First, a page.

Old Style beer is returning to its roots of being brewed in La Crosse at the same time it is adding a chapter to history with a new brew, tapped as Old Style Oktoberfest, next month.
The new Old Style, first produced as a premium beer at G. Heileman Brewing Co. in La Crosse in 1902, will be the company’s first new blend in 15 years when it rolls off the production line Thursday at City Brewery.
The rollout will be a homecoming of another sort for Old Style, which was Heileman’s No. 1 beer for nearly a century and helped start Oktoberfest USA in La Crosse 56 years ago. Heileman, the city’s major brewer from 1858 until the mid-1990s, is the predecessor of City Brewery, which will be Old Style’s sole producer in a contract with brand owner Pabst Brewing Co.
It also will mark the return of Old Style as the official beer sponsor for Oktoberfest, a move with special significance for the Sept. 29-Oct. 2 celebration, said James Brennan, an Oktoberfest board member and member of the festival’s beer committee, which sealed the deal with Pabst.
“It means a great deal, with the long history of Old Style and Heileman and getting back to its roots,” Brennan said. “It’s a grand re-entrance, and a large sponsor helps a lot” with Oktoberfest.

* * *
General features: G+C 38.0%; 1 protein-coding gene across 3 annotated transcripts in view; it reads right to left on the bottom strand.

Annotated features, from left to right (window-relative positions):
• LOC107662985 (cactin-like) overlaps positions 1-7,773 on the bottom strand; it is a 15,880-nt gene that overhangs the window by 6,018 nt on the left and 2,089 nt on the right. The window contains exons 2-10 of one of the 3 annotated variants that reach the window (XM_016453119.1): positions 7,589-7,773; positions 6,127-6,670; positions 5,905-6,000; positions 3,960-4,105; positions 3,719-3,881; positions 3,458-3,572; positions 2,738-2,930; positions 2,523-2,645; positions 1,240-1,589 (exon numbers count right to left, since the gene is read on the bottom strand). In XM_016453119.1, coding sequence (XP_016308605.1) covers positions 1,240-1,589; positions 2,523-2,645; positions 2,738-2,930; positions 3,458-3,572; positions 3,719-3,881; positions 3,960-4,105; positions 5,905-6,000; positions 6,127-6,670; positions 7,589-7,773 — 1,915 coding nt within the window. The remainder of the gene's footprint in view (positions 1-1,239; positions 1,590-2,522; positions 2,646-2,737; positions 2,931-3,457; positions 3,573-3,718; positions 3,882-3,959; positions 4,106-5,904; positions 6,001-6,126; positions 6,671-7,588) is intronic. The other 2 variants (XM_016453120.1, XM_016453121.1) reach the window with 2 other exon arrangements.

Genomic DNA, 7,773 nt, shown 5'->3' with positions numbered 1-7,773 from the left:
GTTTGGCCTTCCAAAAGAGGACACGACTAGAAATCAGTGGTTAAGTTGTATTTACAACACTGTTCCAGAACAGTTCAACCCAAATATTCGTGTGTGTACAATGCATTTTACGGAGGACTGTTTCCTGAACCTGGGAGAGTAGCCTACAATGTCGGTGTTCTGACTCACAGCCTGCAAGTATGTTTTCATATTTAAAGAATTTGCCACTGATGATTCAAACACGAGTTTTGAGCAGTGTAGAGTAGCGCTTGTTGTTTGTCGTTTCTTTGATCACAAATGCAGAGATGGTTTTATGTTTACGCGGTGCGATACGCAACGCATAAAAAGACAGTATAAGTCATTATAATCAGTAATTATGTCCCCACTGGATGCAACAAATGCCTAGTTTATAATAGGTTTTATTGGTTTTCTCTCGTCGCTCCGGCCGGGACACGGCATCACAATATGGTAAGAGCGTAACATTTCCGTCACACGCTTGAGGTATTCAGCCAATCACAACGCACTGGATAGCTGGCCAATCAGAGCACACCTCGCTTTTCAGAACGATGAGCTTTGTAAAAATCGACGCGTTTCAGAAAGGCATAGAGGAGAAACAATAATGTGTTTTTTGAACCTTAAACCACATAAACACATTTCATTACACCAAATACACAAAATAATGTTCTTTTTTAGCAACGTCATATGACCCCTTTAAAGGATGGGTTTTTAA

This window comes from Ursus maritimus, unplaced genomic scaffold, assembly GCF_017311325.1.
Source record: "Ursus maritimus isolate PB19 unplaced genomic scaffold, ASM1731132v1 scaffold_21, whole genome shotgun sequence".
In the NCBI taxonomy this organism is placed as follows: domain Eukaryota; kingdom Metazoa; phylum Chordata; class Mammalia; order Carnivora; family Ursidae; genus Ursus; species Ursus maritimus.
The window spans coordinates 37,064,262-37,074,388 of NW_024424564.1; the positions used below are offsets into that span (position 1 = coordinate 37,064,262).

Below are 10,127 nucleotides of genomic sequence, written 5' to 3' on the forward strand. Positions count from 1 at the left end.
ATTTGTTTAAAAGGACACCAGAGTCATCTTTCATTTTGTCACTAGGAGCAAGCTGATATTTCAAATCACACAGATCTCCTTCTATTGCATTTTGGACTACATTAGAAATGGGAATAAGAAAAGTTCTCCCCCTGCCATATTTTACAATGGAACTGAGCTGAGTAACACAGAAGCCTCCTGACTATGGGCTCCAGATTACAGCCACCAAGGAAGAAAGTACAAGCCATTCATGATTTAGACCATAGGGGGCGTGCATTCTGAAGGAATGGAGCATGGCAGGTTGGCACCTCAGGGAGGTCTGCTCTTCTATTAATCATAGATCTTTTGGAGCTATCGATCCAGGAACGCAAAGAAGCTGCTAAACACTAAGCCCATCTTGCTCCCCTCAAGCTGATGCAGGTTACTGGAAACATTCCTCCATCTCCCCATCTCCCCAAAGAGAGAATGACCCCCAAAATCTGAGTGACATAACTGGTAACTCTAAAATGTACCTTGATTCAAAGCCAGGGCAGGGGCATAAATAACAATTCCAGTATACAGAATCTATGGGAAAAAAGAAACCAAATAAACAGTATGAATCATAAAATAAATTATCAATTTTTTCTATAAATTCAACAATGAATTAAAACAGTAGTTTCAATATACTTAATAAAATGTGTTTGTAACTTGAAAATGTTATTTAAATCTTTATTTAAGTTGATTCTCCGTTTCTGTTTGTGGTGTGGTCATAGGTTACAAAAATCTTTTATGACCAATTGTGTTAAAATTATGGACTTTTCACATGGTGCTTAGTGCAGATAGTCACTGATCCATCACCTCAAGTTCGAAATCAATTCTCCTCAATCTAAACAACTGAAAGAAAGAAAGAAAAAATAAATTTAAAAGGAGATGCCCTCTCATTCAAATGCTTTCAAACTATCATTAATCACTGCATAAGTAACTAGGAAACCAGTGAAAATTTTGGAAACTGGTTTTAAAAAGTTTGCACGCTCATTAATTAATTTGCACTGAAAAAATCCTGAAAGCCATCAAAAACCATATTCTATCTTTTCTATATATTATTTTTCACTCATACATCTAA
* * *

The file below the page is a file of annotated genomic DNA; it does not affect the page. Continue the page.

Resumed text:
Old Style’s new seasonal product, scheduled to take its place on store shelves in September, will be a classic Märzen-style brew, which the company describes as an ideal adult beverage for fall.
City Brewing Co., which also has plants in Latrobe, Pa., and Memphis, Tenn., will not add to its 500-worker payroll for the Old Style production at City Brewery in La Crosse at this point, said brewmaster Randy Hughes.
“It’s a small step in us hopefully doing more production for Pabst in the future,” Hughes said.
“It’s the first product out of La Crosse with the Heileman shield and name since mid-1999. That for me is enough to celebrate,” said Hughes, who began working at Heileman in May 1978 and became brewmaster in May 1995.
Another development for fans of Old Style and Old Style Light is that the company will debut a packaging makeover it says will return the brand to its classic roots. Social media demand helped spark that move, according to the company.
“The Midwest is and always will be the true home of Old Style,” said Dan McHugh, Pabst’s chief marketing officer. “Old Style’s fans are a loyal group and continue to be a large part of the brand’s legacy and what makes it such a staple.
“The packaging re-design and launch of Old Style’s Oktoberfest are the perfect way for us to both honor our past heritage and to celebrate with our fans the future of what is to come,” McHugh said.
Tentative plans call for a brief ceremony as the first case of Old Style Oktoberfest rolls off the production line Thursday morning at City Brewery before being delivered via carriage to Mayor Tim Kabat’s office.